I do think that this is what God means for us to rest. Maybe not stay in bed half of the day, but to take one day and entirely rest from worry, work, and running around like crazed people. To stop everything that we are doing and to relax, rest our bodies and our minds. Perhaps we don't realize what we do to ourselves, how we drive ourselves to the brink of exhaustion and then do just a little more. Or maybe we do but fail to listen to our bodies and minds and creation around us. Who are we giving honor to then?

Shabbat, the Sabbath is a time to stop what we are doing and to give honor to God and to all that God has unselfishly given us. Today the sun is out and I can feel the warm rays on my hands as I type this reflection. I can hear birds chirping and a dog barking in a distance. I see roses and bougainvilleas refusing to give up their glorious colored blooms to the ever changing season around me. There are leaves that have dropped and are brown on the edges and other leaves that have turned golden yellow but continue to cling to the branches. I can hear a father and his children singing about Shabbat and then laughing together and a little boy runs past me in the street kicking a ball because he could. What do you notice today?

Our hearts can open so much more fully to what's around us when we are rested and when we take the time to do so. God can speak to us, move us in ways that we might miss otherwise when we are busy "doing" life. And, conversely and more importantly, we can give honor to God, fully and without complication when we stop what it is we are doing, and rest. Honor and love to the God who, for us has given the Sabbath, who for us has modeled a way to live in this world.

Thursday, November 22, 2007

Turkey and the Middle East: A Contempory Overview

Now, what would you think? I received a batch email from the dean of graduate students at Rothberg International School entitled, "Turkey and the Middle East: A Contemporary Overview". Immediately I thought it was a talk on, you guessed it, turkey, thanksgiving day in the Middle East. I thought it was a little odd and I was right, of course. The dean meant the country of Turkey and the Middle East. That made me a little depressed since I'm missing Thanksgiving and all of the activities that accompany it. How could I have let my mind wander so far off of the beaten path??

Sure there are small dinners around here in Israel - Ex pats, American students who are attempting to recreate a wonderful meal. And then for 200 shekels I could go to the Inbal Hotel (fancy schmancy) and have a thanksgiving meal. But, somehow, it's not working for me. So an American friend and I will have dinner this evening, Israeli style after we do our weekly marketing at the shuk.

The meal is only a small part of Thanksgiving. Of course we all know that, but it takes being away from the familiar to help you realize what you have and what you are thankful, really thankful for. As I imagine the aroma of turkey cooking. And practically taste the ham that we pick at until the turkey is done, I'm counting my blessings in life.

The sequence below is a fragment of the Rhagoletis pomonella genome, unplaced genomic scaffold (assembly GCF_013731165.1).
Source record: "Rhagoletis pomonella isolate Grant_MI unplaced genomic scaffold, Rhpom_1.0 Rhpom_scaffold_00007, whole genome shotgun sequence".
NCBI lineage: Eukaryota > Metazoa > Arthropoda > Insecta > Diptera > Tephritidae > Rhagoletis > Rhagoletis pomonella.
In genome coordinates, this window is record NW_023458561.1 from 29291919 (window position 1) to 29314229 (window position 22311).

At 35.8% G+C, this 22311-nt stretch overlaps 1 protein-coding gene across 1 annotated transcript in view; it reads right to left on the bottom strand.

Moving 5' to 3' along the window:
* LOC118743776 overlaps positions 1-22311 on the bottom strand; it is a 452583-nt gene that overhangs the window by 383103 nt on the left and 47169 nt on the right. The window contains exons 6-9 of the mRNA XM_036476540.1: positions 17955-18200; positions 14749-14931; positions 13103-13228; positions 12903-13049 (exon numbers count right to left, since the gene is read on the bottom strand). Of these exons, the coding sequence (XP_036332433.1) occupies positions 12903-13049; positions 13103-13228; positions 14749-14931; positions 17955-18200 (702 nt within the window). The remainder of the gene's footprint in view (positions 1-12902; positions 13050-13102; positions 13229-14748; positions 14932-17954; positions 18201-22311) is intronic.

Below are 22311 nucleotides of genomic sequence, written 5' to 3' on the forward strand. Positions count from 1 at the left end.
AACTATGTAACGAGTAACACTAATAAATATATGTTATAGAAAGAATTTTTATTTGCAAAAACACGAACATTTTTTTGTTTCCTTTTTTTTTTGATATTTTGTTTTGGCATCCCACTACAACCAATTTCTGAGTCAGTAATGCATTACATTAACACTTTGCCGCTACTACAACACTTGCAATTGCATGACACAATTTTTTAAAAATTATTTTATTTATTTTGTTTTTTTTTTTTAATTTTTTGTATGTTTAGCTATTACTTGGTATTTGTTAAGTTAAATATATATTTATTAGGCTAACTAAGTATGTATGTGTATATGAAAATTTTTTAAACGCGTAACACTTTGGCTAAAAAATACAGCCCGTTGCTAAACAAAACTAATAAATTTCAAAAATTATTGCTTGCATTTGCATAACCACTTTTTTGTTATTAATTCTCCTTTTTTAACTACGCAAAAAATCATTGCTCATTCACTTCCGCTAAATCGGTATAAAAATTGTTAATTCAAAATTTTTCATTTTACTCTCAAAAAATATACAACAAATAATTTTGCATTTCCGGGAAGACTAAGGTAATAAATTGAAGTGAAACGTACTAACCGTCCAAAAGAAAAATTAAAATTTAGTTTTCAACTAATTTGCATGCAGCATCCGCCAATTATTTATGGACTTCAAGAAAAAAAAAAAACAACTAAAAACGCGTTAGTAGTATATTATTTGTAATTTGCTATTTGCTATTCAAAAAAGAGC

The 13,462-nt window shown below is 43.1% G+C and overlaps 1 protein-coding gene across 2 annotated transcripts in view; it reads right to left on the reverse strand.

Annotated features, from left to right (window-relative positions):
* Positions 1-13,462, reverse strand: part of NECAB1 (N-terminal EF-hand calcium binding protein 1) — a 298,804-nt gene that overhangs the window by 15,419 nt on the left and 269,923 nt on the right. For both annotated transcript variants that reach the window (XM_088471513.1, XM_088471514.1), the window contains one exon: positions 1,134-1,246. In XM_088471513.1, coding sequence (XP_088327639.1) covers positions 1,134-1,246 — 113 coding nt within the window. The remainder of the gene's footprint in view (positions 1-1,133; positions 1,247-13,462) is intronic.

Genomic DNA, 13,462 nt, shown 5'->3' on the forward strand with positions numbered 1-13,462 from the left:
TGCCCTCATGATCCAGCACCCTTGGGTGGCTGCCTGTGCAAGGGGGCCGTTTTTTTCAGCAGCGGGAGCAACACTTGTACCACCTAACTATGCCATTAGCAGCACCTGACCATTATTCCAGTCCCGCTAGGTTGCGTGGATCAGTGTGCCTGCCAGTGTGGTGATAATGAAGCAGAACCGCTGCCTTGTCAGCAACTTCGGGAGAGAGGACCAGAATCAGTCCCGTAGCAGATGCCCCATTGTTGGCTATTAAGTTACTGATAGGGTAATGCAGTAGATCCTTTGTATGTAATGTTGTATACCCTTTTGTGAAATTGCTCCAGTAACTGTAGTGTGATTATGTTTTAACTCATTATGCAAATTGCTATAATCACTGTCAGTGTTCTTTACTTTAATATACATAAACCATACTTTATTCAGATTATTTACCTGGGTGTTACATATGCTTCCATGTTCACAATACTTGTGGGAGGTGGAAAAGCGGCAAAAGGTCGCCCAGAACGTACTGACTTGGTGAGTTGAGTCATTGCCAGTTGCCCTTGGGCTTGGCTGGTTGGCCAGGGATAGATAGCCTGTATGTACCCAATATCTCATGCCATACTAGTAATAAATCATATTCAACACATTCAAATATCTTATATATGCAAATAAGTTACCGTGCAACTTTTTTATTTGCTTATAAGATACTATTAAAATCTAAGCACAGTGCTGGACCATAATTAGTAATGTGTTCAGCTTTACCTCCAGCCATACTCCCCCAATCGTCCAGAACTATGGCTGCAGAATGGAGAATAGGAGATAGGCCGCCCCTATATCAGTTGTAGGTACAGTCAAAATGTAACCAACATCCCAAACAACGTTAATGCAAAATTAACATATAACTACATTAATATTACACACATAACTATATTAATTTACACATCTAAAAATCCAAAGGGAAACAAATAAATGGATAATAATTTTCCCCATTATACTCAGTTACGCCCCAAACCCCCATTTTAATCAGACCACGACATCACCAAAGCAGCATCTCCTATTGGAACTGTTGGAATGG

I thank God for my children and family, for all of my friends, for Milo (my dog back in the states), for home and hearth and for love. I thank God for the familiar that gives stability in my life and for the unfamiliar that allows me to see creation through different eyes. I thank God for each day of my life.

Happy Hodu* Day to everyone.

*Turkey, the bird, not the country

Tuesday, November 20, 2007

Belly Dance Sistah's...where are ya??

“Kadima. Ekhad, shat’im, shalosh, arba, khamesh, shesh, sheva, shmone. Yamin, shat’im, shalosh, arba, Smol, shat’im, shalosh, arba. Tweest, tweest, tweest, shimmy. Metsuyan!, Excellent!” Sagit loves to see her students jingling our hip scarves in unison. Belly dancing in the Middle East, what a concept. I’m having fun even if the class is in Hebrew and, in between the actual dancing, Sagit instructs her little heart out and I don’t have a clue what she is saying. Thankfully she is very methodical so I know exactly what we are doing and when. I listen carefully but I have to admit, sometimes I look out the window of her studio to the wild marketplace right below us. Vendors are yelling loudly to get rid of their merchandise. Then, I hear the music and her voice, “Kadima, forward”. It’s back to dancing.

“She’elote? Questions?” I have none. None at least that I know of. I have no clue what she is saying but I can tell from her facial expressions that she loves the art of the dance and wants all of us to dance like real belly dancers. Every now and then she’ll talk to me in English just to make sure that I’m keeping up with the class. I am. It’s a beginner class so I know most of the steps. (CT belly dancers, we really ARE advanced beginners)

Probably this is a little known fact to most of you, but for the last year and a half I’ve studied belly dancing with Tava in Westport. Our little troupe has even performed (oh geezzz, don’t tell anyone, I’ll need to get a job when I get back home) at the Blue Sky Café in Norwalk. A classy joint. I miss Tava and my fellow belly dancers, it’s just not the same without you. Have fun at your upcoming party. We're having a dance party during Hannakah so I’ll let you know all about it.

Every Day and Then the Rest

Thursday night a friend and I were walking back from the shuk at Makane Yehuda. We both looked up at the same time to see if the man on the third floor of an apartment building was out on his balcony. He was. Each of us, during our own strolls in our neighborhood, discovered a man who always, no matter what time of the day or night, is sitting at a small table with a book, presumably the Torah. He faces towards the Old City of Jerusalem.